Image source, Michael McGurk/V&A Dundee

Image caption, Ocean Liners exhibition has travelled well

The Galleries of Scottish Design are also a success.

Partly because the objects are allowed to speak for themselves without overbearing visual effects or walls clogged up with impenetrable “interpretation” panels.

But also due to the content, which is well displayed and broad in range, genre, and period.

Image source, Vivienne Westwood/V&A

Image caption, Harris Tweed suit by Vivienne Westwood, 1995, in the Galleries of Scottish Design

Vivienne Westwood’s Harris Tweed tartan jacket, Alexander McQueen’s gothic wedding dress, and a 500-year old Book of Hours all perform the role of warm-up act for the star exhibit: Charles Rennie Mackintosh’s Oak Room (1907).

It was originally built for Miss Cranston’s Tearoom in Glasgow before being salvaged by enthusiasts in the 1970s, who removed it piece by piece after the building in which it was housed was sold off to a hotel developer.

For the past 50 years it has been stored, oak plank-upon-oak plank, in a warehouse while waiting for an opportunity to re-enter the public domain, which it now has at the V&A Dundee.

Image source, V&A/Hufton+Crow

Image caption, The star exhibit is Charles Rennie Mackintosh’s Oak Room (1907), originally built for Miss Cranston’s Tearoom

It feels a bit bare without any tables or chairs, but is still a splendid sight to behold, and is given added poignancy by the recent fire at the Glasgow School of Art, which destroyed important examples of Mackintosh architecture and interiors.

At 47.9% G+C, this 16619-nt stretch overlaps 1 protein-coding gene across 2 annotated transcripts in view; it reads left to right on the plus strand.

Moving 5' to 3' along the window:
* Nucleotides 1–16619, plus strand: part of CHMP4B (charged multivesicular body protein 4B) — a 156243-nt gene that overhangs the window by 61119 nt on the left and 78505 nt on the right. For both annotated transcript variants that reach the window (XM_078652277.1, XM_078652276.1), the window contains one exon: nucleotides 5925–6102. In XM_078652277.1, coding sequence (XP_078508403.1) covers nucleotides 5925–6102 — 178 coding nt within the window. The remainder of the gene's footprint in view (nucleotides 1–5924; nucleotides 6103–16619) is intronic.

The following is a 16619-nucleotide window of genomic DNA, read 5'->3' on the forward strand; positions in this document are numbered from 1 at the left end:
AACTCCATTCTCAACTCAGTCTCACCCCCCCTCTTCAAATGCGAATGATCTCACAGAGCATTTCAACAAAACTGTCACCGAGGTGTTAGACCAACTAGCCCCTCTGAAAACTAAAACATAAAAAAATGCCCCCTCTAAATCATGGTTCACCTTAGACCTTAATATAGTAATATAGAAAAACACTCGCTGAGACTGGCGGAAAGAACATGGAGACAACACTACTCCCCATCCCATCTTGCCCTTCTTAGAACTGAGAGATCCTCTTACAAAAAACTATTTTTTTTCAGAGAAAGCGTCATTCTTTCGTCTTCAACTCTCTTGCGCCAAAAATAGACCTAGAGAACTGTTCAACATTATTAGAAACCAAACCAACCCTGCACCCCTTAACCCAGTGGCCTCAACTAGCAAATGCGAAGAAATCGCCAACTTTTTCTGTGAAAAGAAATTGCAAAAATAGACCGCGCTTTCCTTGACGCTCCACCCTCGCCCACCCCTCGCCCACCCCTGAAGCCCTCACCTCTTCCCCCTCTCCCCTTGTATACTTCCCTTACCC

Should you tire of man-made creations, there are windows a-plenty on the first floor, from which you can enjoy the magnificent River Tay, a constant silvery presence, reflecting light back into the main hall and restaurant.

Image source, V&A/Hufton Crow

That’s to the south. Fortunately, you don’t get to see what’s going on just over the road to the north. But you will when you go outside. And with your sensibilities at their most aesthetically tuned after an hour or so in the museum you will be appalled by what confronts you.

The new railway station-hotel combo is ghastly.

As is the crass looking rectangular block being built to its side. There are, I am told, plans for more of the same in a £1bn regeneration of Dundee’s Waterfront.

Oh dear. What a shame. What a missed opportunity.

Was there not a design tsar in place to oversee the city’s regeneration masterplan? If not, why not? If there is one, what is he or she thinking?

Image source, V&A/Rapid Visual Media

The new museum was always intended as the “jewel in the crown”, but that’s no reason to decorate the rest of it with tacky add-ons.

Dundee had the foresight to invite a very good architect to build his first project in the UK on its waterfront.

Why not extend the invitation and ask him to oversee a coherent design for the entire area before it’s too late, and his wonderful new building is rendered invisible by cheap-and-cheerless eyesores.